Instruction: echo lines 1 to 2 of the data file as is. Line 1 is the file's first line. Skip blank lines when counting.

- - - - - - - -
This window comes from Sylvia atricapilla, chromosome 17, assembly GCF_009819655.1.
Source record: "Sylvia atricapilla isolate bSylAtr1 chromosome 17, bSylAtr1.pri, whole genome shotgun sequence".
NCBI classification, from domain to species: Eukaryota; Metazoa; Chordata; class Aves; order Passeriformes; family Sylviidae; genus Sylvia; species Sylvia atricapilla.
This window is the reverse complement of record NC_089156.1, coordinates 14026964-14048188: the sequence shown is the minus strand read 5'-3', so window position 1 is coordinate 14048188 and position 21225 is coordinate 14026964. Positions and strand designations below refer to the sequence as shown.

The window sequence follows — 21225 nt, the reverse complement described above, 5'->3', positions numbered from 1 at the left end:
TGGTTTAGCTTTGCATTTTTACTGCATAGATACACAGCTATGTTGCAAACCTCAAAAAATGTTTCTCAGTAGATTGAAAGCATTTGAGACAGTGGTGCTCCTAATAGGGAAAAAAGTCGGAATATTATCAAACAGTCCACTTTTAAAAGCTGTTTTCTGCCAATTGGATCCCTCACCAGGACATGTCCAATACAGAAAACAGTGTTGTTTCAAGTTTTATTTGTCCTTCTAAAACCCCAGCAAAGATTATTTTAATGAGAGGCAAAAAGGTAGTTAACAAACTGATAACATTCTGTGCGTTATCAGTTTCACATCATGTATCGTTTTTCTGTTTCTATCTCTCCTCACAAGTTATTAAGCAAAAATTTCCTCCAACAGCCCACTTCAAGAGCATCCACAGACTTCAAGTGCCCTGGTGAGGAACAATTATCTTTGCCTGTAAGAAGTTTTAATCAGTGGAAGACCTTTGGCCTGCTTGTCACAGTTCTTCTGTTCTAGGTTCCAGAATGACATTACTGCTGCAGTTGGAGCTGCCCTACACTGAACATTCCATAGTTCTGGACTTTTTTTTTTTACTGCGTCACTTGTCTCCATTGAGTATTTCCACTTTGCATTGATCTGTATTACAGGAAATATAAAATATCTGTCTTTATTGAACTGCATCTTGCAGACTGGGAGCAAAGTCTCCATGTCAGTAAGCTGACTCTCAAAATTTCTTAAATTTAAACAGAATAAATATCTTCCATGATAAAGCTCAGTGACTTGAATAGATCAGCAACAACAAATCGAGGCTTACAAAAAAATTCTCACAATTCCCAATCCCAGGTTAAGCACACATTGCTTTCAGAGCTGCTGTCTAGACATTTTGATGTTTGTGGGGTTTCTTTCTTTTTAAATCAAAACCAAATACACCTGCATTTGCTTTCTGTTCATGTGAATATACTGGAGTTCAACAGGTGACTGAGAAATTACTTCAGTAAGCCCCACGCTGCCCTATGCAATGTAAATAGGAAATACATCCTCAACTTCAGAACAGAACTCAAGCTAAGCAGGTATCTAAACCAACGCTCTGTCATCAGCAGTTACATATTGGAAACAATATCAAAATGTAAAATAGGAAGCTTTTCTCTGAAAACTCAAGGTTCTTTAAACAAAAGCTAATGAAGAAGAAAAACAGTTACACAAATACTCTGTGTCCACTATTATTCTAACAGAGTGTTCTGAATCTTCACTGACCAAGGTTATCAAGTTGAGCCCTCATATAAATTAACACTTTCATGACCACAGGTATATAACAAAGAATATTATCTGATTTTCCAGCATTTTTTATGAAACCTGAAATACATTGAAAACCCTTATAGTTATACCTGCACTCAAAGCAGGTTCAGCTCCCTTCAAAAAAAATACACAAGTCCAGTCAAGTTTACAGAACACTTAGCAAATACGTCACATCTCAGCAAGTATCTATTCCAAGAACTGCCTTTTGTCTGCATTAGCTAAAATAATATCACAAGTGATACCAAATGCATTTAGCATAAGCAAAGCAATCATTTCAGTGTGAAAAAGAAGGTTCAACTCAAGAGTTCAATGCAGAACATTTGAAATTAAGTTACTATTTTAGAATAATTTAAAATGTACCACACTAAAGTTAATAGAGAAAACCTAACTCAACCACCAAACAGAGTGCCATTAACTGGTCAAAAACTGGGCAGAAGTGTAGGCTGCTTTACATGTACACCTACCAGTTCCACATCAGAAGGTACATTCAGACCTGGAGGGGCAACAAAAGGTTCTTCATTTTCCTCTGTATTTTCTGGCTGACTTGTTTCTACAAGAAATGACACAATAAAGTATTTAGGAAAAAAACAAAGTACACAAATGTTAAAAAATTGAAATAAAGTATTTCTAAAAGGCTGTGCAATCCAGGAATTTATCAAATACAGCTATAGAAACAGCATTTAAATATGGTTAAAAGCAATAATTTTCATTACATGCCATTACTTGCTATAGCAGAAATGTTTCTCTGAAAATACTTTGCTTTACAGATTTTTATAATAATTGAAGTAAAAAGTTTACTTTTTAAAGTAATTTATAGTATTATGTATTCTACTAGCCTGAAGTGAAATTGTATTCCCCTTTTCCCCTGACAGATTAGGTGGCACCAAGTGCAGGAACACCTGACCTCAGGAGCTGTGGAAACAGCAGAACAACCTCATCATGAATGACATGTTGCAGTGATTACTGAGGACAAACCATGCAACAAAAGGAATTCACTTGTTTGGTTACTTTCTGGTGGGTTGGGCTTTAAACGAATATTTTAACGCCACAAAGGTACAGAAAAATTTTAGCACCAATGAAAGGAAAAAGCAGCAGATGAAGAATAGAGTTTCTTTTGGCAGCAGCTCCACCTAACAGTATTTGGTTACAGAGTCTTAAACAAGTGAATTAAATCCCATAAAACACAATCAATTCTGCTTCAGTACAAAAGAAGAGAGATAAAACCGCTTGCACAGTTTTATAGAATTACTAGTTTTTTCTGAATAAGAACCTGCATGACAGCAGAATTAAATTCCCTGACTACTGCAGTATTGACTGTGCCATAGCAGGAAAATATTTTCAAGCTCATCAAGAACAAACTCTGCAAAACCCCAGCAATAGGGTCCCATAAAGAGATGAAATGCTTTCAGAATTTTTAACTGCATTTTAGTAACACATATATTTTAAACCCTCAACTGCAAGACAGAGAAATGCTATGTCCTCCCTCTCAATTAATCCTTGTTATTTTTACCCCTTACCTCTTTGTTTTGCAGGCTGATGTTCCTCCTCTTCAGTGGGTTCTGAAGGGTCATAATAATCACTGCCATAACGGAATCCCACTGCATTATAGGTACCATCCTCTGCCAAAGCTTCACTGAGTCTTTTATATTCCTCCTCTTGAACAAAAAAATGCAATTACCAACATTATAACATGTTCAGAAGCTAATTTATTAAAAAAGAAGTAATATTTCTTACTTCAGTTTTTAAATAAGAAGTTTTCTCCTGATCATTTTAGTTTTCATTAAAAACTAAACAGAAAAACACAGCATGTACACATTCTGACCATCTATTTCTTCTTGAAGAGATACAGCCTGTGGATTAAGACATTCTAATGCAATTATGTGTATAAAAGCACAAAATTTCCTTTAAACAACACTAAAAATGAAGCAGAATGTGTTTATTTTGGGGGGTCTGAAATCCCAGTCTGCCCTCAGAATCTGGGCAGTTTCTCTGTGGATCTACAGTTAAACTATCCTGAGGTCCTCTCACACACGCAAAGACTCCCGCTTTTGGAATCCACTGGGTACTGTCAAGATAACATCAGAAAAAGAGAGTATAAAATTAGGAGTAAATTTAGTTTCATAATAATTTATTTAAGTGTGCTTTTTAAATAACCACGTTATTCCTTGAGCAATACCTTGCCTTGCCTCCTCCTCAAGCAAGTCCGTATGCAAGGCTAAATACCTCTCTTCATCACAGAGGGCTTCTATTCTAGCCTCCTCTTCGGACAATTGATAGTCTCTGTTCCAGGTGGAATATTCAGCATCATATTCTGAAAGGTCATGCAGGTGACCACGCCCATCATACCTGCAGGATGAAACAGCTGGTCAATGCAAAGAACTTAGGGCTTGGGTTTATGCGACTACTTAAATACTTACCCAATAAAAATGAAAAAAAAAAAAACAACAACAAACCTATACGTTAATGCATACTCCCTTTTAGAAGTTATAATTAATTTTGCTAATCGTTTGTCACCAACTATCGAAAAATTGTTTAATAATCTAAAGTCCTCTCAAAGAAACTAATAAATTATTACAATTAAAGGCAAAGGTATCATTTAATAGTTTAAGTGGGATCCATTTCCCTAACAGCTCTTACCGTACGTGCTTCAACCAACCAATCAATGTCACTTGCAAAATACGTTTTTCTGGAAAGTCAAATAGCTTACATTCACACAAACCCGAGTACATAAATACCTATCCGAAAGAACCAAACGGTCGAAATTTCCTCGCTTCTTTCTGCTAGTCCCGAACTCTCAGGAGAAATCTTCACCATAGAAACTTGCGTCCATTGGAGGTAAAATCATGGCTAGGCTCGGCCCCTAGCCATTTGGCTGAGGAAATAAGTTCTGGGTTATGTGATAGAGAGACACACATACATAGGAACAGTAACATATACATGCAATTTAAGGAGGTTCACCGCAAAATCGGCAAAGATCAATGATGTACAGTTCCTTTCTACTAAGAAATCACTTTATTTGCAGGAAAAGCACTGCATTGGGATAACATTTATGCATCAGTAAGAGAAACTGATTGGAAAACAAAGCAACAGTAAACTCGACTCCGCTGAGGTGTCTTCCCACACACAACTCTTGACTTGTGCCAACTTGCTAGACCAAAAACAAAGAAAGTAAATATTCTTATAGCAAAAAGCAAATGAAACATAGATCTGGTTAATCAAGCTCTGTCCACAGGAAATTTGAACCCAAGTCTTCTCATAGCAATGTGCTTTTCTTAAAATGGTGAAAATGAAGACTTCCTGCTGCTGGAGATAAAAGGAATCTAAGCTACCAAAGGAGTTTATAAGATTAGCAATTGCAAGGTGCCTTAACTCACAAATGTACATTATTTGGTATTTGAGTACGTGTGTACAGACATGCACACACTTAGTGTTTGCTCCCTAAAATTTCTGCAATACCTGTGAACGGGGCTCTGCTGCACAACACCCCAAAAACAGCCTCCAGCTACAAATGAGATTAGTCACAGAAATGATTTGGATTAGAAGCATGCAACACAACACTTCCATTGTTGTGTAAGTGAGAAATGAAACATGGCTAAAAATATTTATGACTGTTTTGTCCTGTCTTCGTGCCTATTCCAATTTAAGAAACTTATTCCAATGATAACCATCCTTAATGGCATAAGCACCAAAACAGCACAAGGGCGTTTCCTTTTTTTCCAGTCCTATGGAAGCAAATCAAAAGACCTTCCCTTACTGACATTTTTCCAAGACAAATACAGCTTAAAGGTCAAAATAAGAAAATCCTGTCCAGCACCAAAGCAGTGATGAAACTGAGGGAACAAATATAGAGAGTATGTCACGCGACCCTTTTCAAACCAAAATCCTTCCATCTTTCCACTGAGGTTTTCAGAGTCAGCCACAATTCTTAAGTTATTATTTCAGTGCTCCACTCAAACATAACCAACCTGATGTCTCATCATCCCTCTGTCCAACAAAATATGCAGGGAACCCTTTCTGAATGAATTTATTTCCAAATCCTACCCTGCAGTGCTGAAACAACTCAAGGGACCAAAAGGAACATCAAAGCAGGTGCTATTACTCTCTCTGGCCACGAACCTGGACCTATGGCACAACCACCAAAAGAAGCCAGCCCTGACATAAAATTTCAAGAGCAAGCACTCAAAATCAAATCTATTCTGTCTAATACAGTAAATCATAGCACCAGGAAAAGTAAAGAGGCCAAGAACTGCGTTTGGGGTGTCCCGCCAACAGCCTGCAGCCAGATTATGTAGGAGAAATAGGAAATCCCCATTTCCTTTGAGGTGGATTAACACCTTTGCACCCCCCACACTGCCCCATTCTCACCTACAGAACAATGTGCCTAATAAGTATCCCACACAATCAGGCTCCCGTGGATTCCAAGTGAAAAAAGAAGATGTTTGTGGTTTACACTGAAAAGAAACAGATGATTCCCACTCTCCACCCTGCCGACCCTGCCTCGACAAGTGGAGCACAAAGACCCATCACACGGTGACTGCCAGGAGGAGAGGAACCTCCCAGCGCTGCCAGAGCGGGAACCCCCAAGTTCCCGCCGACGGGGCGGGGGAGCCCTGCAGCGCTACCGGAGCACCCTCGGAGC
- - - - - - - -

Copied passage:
This window comes from Sylvia atricapilla, chromosome 17, assembly GCF_009819655.1.
Source record: "Sylvia atricapilla isolate bSylAtr1 chromosome 17, bSylAtr1.pri, whole genome shotgun sequence".